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Bid to safeguard beauty spot at Buchan wildlife haven

Loch of Strathbeg horses
Loch of Strathbeg horses

A campaign to preserve an overgrown beauty spot at a north-east wildlife haven will be launched today.

RSPB Scotland has received backing from a national conservation group to restore acres of fen meadows at its Loch of Strathbeg site, between Fraserburgh and Peterhead.

The wildflower-rich area is home to a herd of rare horses which were introduced to help improve the site’s wetland habitats.

Now the flowers, plants and fungi welfare group Plantlife has agreed to step in and spearhead a programme of improvements aimed at restoring the wild patch.

It is part of the national Save Our Magnificent Meadows campaign, which includes similar conservation projects up and down the country.

Strathbeg site manager, Richard Humpidge, said last night: “We are thrilled to be part of this incredibly ambitious project.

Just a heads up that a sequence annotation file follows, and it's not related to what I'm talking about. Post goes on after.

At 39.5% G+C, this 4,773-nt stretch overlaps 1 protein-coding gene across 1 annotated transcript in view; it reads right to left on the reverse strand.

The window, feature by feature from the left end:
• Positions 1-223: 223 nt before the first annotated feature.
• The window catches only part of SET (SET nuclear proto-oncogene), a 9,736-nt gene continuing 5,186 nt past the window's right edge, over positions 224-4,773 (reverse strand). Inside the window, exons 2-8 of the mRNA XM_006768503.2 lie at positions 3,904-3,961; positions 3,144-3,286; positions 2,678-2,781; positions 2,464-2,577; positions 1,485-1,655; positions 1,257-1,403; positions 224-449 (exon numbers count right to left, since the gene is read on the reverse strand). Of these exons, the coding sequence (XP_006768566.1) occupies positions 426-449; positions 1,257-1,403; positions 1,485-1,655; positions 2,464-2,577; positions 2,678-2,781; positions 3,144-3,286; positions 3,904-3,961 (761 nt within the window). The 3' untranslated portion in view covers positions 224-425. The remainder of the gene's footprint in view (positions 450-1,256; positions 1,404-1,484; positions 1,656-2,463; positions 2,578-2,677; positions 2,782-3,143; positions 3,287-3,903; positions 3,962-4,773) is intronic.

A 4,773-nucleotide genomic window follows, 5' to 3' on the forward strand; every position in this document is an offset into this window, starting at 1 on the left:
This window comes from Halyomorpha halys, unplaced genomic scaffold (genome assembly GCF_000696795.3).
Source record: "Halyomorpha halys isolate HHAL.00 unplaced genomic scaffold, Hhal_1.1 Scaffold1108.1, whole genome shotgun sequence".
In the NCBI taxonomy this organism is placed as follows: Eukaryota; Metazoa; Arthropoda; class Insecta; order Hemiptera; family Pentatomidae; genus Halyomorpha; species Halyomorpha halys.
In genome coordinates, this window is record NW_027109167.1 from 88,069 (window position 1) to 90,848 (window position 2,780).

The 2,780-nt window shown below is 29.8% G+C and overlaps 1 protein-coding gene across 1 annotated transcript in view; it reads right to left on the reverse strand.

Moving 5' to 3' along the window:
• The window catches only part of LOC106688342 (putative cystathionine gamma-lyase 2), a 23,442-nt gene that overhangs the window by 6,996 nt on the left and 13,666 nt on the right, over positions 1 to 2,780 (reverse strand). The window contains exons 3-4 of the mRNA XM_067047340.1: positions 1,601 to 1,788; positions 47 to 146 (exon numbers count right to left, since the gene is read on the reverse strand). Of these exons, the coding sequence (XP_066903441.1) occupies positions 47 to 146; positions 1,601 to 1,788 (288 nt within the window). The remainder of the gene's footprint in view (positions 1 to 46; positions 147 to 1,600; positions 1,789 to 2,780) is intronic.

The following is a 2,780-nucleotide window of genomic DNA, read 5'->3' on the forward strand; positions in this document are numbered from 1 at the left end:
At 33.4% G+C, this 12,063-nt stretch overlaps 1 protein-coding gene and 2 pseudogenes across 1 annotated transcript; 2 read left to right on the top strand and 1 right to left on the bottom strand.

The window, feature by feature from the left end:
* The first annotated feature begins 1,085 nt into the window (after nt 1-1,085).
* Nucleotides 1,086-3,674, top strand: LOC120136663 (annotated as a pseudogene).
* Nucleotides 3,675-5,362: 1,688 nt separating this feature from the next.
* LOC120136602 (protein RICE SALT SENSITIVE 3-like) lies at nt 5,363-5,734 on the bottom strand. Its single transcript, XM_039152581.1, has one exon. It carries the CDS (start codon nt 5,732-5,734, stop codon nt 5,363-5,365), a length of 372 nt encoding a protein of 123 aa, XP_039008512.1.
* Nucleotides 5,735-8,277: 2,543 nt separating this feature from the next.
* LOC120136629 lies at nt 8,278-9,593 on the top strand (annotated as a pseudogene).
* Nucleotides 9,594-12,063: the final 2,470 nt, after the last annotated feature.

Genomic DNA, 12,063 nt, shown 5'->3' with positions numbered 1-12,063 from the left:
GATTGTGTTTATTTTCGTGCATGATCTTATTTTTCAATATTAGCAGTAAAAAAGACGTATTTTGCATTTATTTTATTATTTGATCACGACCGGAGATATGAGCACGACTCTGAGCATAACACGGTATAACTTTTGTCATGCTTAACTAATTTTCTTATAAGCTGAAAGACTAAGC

“The fen meadow has been largely unmanaged for the last 50-60 years and has become dominated by soft rush.

“We have had konik ponies for over three years now and they made a good start at removing the rushes. The ponies eat the rush, making room for smaller, more delicate flowering plants.”

He said that support from Save Our Magnificent Meadows would allow the reserve to hire a team of specialists to cut away the rush.

He added: “It will also allow us to involve visitors and the local community, hopefully inspiring an appreciation of wildflower meadows, grasslands and the wildlife that lives there.”

Plantlife is partially funded by the Heritage Lottery Fund and has the Prince of Wales as its patron.

Spokeswoman, Nicola Hutchinson, said: “For the conservation of grassland plants and other wildlife, this is incredible news.

“Our aim all along has been to establish a programme and a profile for the ‘Cinderella of the conservation world’.

“There has never been a grassland programme of this scale and ambition before and it is an amazing opportunity for Plantlife, for the project partners, for all the beneficiaries of the project and for grassland wildlife.”

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